• http://inklingstudio.typepad.com/chronicles David Nethery

    This is great . Thanks for posting it and for the commentary from Jerry and Mark.

    Tom Minton wrote:

    “Bob Clampett once showed a group of us youngsters the pencil test for this very cartoon, which he had in 16mm. As skilled as the animation looks in the finished print, it is astounding in pencil. “

    Does anyone know where that pencil test reel is ? I’d love to see that , too.

  • http://invaderpetblog.blogspot.com Brandon

    4:37 Clampett cut!

  • http://rockitpack.blogspot.com :: smo ::

    Whenever I’m confronted with figures from 40′s animation, I like to run the figures to see how it compares today. We always look to 1940′s and 30′s animation as the goal but how do the conditions stack up?

    In an older post, the Brew had found a check stub of WB animator Tom McKimson from 1944 for 90 dollars. After accounting for inflation it comes to about $1050 a week in 2007.

    Then according to Tom Sito’s drawing the line book, in 1940 [and I'd assume it probably held within the range] animators were required (at WB) to do at least 23 feet a week, that’s about 15 seconds of footage.

    So then 20,000 in 1947 would come to $183,814.60 in 2007! That’s for a 7 minute cartoon though (and i think something like adult swim gives out 25k for an 11 minute episode? Not sure.) Stacking all that up we might be able to get an idea of how the costs would translate to a budget nowadays… if only we could get a hold of the payroll and knew how long they took on the thing!

    Ha! Maybe this runs into the realm of being a mite obsessive, and or a ramble…but i’ve always been really interested in trying to see what it would take to recreate similar conditions to make good animation again. Now with digital ink and paint, digital output, instant pencil tests, and fewer physical expenses to animation, i’d be interested to see how far a comparable budget goes today and for what. and possibly pose an argument against outsourcing, and FOR classical organization/process.

    Thanks much guys, I love Clampett and I always appreciate your commentary!

  • Bugsmer

    Interesting commentary, guys. Although it’s unfortunate that the video isn’t presented in its correct aspect ratio, the rarity of the film outweighs your complaints about the quality of the print. Perhaps it’s a good thing that Clampett ended with a bang. Sure, this cartoon may have been underbugeted, but it looks like fine china compared to some of the theatrical cartoons from the latest years, when such cartoons were considered much too expensive to fully animate and give detailed backgrounds to. It’s always interesting to see some of his non-Warners work. Keep up the good work.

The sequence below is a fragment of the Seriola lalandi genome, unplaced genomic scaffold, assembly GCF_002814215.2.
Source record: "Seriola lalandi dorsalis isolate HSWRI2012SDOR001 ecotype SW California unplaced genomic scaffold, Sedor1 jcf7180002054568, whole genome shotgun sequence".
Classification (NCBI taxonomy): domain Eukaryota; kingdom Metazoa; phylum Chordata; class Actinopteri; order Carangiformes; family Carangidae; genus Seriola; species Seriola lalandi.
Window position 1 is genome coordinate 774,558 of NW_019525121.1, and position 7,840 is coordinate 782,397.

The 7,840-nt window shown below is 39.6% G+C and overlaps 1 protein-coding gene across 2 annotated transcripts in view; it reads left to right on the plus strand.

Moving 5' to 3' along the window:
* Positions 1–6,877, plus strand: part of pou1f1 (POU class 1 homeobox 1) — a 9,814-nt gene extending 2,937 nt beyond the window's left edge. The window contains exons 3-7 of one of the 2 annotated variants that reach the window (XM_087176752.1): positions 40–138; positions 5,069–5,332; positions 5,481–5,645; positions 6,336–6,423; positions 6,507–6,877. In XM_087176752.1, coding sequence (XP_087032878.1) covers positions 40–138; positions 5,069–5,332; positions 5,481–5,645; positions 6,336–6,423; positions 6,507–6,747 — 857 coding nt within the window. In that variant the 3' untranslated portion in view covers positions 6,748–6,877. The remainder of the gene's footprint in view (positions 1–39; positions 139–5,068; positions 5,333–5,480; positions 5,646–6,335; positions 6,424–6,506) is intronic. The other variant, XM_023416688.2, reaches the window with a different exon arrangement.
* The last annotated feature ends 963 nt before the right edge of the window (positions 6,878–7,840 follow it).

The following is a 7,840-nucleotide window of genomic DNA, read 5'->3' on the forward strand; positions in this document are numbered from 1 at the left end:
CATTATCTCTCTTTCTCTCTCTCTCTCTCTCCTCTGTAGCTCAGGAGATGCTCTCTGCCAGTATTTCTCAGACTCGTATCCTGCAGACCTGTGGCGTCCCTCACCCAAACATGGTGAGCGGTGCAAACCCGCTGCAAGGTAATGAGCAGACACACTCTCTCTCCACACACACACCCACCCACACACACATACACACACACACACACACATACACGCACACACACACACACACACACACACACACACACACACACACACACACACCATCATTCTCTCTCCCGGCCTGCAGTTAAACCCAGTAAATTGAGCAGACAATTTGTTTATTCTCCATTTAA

• http://gogopedro.com BLORT!

    Thats a great little gem of a cartoon.

    Its hard for me to thin about Clampett without Scribner but, this is a wonderful cartoon regardless.

    P

  • Shmorky

    “You’ll make lots of hay, and that aint money!” Man it feels weird to GET that joke and I’m just some guy in his mid 20s.

  • Sqweezon

    OMG! Fantastic! Even with the faded Trucolor, this cartoon IS a diamond in the rough. A brilliant piece of work. I hope somebody restores this cartoon, preferably if someone finds the original 35mm negatives still existing in a vault somewhere, so all can see Charlie Horse and Hay-de La Mare in their full original glory (Trucolor or otherwise).

    It makes me imagine what would have been if Bob Clampett made more cartoons as an independent producer/director in the 1940′s and ’50′s, even for another studio like Republic. With that said, even if it was the studio’s financial constraints that cancelled the contract, IMO, I doubt Clampett would have made cartoons for very long through Republic.

    In my opinion, and from what I have read about the man, Herbert J. Yates (the studio boss) was a man who would have made Leon Schlesinger, Eddie Selzer, and J. L. Warner look like milquetoasts when it comes to controlling a studio; especially its budgets. Considering the trouble John Ford went through when he made both “The Quiet Man” (1952) and “The Sun Shines Bright” (1953) at Republic, and the previous Warner’s cartoons penchant for making fun of the studio bosses (“J. L. will hear about this”), IMO, I don’t think Yates would have tolerated Clampett’s artistic sense of humor for too very long. IMO, Bob Clampett and his studio would have been gone, either fired or resigned, within the first year.

    I have a couple more observances.

    First, I recognized many of the sound effects used in “It’s a Grand Old Nag!” as those used in the later Fleischer Brothers, then Famous Studios, cartoons. It’s unusual to hear those effects, rather than Warner’s/Treg Brown’s, associated with a Bob Clampett cartoon.

    Second, the Musical Director was credited to Jeff Alexander. If the Internet Movie Database is correct, this is the same Jeff Alexander who would later score “The Tender Trap” (1955), “Jailhouse Rock” (1957), and other films and TV series. He is also from my neck of the woods; Seattle, Washington.

  • http://serve.castfire.com/video/31142/oldnag_commentary-mov_2008-11-10-132509.mp4 fanny

    “It’s a Grand Old Nag” (1947) is in the new DVD:Beany & Cecil Vol. 2, plus Storyboards (and a cut scene) from Bob’s 1947 Republic cartoon It’s a Grand Old Nag, AND the original pencil test…

    More info here:
    http://www.beanyandcecil.com/dvdvol2.php

  • maxeythecat

    I remember this cartoon very well! It was broadcast on local LA tv back in the early 60s when I was about 4 or 5 years old and was one of my absolute favorites. Even though I was so little, I was a bit artsy fartsy in regards to well done animation as well as a rabid horse lover…. needless to say this was the perfect combination for me. I remember trying to draw Charlie Horse a number of times and wouldja believe it I didn’t do too badly!